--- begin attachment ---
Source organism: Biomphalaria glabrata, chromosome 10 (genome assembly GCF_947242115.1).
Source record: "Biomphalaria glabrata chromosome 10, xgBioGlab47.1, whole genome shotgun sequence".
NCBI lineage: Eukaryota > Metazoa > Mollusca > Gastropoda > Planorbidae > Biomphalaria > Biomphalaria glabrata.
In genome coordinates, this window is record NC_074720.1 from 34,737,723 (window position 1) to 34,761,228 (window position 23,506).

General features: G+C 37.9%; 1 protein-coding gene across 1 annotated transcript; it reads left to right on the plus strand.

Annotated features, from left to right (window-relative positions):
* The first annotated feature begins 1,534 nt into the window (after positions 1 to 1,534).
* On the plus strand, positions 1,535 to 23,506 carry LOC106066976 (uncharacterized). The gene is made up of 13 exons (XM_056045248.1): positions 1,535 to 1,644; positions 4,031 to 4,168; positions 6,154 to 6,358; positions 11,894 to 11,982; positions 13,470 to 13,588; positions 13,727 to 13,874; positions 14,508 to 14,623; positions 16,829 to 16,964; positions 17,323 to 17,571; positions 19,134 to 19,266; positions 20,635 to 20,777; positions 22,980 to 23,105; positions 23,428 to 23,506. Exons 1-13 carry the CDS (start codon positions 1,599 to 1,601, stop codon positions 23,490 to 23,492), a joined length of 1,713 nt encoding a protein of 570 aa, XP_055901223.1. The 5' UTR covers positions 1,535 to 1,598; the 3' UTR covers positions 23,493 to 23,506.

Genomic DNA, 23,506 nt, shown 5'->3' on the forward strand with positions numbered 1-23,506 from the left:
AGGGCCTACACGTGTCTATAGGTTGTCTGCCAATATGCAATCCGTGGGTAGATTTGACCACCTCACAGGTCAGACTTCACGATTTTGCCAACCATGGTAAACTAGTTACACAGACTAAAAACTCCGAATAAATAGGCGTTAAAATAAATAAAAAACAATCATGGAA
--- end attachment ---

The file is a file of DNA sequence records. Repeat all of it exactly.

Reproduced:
Source organism: Biomphalaria glabrata, chromosome 10 (genome assembly GCF_947242115.1).
Source record: "Biomphalaria glabrata chromosome 10, xgBioGlab47.1, whole genome shotgun sequence".
NCBI lineage: Eukaryota > Metazoa > Mollusca > Gastropoda > Planorbidae > Biomphalaria > Biomphalaria glabrata.
In genome coordinates, this window is record NC_074720.1 from 34,737,723 (window position 1) to 34,761,228 (window position 23,506).

General features: G+C 37.9%; 1 protein-coding gene across 1 annotated transcript; it reads left to right on the plus strand.

Annotated features, from left to right (window-relative positions):
* The first annotated feature begins 1,534 nt into the window (after positions 1 to 1,534).
* On the plus strand, positions 1,535 to 23,506 carry LOC106066976 (uncharacterized). The gene is made up of 13 exons (XM_056045248.1): positions 1,535 to 1,644; positions 4,031 to 4,168; positions 6,154 to 6,358; positions 11,894 to 11,982; positions 13,470 to 13,588; positions 13,727 to 13,874; positions 14,508 to 14,623; positions 16,829 to 16,964; positions 17,323 to 17,571; positions 19,134 to 19,266; positions 20,635 to 20,777; positions 22,980 to 23,105; positions 23,428 to 23,506. Exons 1-13 carry the CDS (start codon positions 1,599 to 1,601, stop codon positions 23,490 to 23,492), a joined length of 1,713 nt encoding a protein of 570 aa, XP_055901223.1. The 5' UTR covers positions 1,535 to 1,598; the 3' UTR covers positions 23,493 to 23,506.

Genomic DNA, 23,506 nt, shown 5'->3' on the forward strand with positions numbered 1-23,506 from the left:
AGGGCCTACACGTGTCTATAGGTTGTCTGCCAATATGCAATCCGTGGGTAGATTTGACCACCTCACAGGTCAGACTTCACGATTTTGCCAACCATGGTAAACTAGTTACACAGACTAAAAACTCCGAATAAATAGGCGTTAAAATAAATAAAAAACAATCATGGAA